- The Washington Times - Monday, July 30, 2012

To graduate from boot camp, soldiers must perform 35 pushups and 47 situps and run two miles in at least 16 minutes and 36 seconds — but that’s only for male soldiers.

Female troops are required to do 13 pushups and 43 situps and run two miles in 19 minutes and 42 seconds.

As the Army weighs integrating women into armor and infantry combat positions, the command in charge of soldier training is looking at requiring women to meet the same physical goals as men.

If wartime studies over the past decade are a guide, the Army can expect an increase in injuries and attrition among female soldiers as they seek to match men in strength and endurance.

The Pentagon bans women from direct combat roles, but this year opened 14,000 support jobs that can put female soldiers closer to the front lines on battlefields.

The Army Training and Doctrine Command (TRADOC) is evaluating whether direct combat units should be open to women, and Army officials have talked of making a decision before the November elections.

The Washington Times asked the training command whether it plans to require women to meet the same physical standards as men if female soldiers begin infantry training at Fort Benning, Ga. The command basically said yes.

“In preparation for this potential future decision, TRADOC is starting the long-term process of gathering data to provide the Army decision-makers the information they need to determine the way forward,” the command stated. “That said, an example we currently have would be the Sapper Leader Course, where both female and male soldiers attend. The standards throughout the course are the same for all soldiers who attend.”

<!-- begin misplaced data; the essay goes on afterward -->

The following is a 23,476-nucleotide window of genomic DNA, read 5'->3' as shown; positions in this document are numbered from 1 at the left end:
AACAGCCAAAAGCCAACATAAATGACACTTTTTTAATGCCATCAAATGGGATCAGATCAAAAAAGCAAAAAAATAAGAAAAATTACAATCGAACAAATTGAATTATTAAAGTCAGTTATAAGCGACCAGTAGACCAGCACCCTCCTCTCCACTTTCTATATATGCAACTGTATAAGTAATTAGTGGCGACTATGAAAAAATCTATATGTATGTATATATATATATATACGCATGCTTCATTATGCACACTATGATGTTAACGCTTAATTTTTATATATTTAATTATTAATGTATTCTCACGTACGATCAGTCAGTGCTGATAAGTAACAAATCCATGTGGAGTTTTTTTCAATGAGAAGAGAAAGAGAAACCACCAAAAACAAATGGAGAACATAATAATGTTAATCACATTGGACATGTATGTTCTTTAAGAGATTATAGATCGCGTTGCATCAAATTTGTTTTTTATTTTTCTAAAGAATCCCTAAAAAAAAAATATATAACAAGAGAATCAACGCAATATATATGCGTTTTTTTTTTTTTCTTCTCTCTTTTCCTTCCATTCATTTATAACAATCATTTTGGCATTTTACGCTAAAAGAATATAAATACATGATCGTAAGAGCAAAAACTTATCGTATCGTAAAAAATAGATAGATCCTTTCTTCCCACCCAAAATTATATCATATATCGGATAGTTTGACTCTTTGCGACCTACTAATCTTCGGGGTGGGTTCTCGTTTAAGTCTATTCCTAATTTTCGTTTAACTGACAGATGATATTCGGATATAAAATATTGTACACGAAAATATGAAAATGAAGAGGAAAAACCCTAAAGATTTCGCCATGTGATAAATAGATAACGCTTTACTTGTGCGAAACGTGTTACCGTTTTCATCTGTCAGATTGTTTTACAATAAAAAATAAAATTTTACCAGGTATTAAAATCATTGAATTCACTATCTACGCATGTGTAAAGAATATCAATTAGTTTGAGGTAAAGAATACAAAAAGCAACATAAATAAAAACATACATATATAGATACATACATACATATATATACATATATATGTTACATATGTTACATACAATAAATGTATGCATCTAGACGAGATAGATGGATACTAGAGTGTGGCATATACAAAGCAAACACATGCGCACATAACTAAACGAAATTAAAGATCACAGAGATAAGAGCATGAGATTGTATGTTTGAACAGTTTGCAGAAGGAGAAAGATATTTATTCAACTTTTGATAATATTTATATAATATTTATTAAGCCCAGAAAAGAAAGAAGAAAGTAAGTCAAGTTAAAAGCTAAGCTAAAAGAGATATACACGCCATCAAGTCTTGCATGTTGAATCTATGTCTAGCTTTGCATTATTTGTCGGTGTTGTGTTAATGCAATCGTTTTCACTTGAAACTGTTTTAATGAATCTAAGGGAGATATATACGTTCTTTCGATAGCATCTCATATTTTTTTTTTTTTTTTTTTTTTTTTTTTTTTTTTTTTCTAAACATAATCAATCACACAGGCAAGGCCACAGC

The Times earlier this month published a two-part series about two female officers who recently completed the 28-day Sapper combat engineering course.

Since June 2010, women, who make up 2.5 percent of Sapper students, have a graduation rate of 60 percent, compared with 52 percent for men, according to the training command.

The Army’s Ranger School, a 61-day combat leadership course, is still off-limits to female troops. (Ranger School is separate from the 75th Ranger Regiment, the combat special operations unit whose members are classified as Rangers.)

If women were to enter the all-male Ranger School — an option being weighed — they would have to meet physical standards more rigorous than those for men in boot camp.

Would-be Rangers must be able to do at least 49 pushups and 59 situps, run five miles in less than 40 minutes and do six pullups from a dead hang.

Ranger students then face a series of other tests, such as balancing on a beam, crawling across a rope and then dropping 30 feet into water.

The Army’s training command operates Ranger School as a skills-building exercise, and almost all students come from some branch of combat arms. Graduates get to wear a Ranger badge on their uniforms.

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